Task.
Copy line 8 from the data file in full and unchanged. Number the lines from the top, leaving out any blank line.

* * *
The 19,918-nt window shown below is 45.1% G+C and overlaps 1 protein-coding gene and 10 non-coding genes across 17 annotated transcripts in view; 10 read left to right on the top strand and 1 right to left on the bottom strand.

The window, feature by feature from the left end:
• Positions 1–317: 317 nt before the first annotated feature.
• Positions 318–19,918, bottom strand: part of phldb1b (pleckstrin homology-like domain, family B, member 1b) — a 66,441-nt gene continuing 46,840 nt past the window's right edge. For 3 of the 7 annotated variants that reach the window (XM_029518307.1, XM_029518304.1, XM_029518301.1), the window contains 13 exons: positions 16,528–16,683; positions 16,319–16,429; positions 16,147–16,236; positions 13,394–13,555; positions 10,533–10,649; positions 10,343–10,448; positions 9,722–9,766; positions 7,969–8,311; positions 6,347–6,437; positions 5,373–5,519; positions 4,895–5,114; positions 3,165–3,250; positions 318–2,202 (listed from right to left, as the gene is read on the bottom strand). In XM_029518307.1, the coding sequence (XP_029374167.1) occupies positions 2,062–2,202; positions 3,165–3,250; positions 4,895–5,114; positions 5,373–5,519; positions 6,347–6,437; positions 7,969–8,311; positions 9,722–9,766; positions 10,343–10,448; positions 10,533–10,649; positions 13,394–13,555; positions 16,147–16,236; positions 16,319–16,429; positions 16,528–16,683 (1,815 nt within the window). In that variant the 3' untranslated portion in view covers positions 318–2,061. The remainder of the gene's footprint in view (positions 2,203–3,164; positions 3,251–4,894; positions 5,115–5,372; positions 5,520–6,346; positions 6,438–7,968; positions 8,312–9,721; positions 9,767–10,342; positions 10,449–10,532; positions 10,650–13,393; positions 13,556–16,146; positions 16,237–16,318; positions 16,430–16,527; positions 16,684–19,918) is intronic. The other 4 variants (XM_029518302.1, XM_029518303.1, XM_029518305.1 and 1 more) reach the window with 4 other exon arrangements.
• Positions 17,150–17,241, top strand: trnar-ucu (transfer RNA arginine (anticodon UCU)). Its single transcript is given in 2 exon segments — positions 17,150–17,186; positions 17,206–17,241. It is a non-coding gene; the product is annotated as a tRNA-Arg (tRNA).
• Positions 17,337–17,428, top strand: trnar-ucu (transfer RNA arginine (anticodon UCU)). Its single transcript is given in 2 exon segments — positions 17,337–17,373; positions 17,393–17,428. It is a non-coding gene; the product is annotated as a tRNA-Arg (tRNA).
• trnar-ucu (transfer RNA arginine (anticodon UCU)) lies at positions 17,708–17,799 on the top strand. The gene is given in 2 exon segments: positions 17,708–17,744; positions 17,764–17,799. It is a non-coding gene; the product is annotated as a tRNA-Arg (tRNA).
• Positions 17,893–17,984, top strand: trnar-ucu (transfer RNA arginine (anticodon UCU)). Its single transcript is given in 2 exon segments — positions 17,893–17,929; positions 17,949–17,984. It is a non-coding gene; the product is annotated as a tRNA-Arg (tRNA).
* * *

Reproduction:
• Positions 17,893–17,984, top strand: trnar-ucu (transfer RNA arginine (anticodon UCU)). Its single transcript is given in 2 exon segments — positions 17,893–17,929; positions 17,949–17,984. It is a non-coding gene; the product is annotated as a tRNA-Arg (tRNA).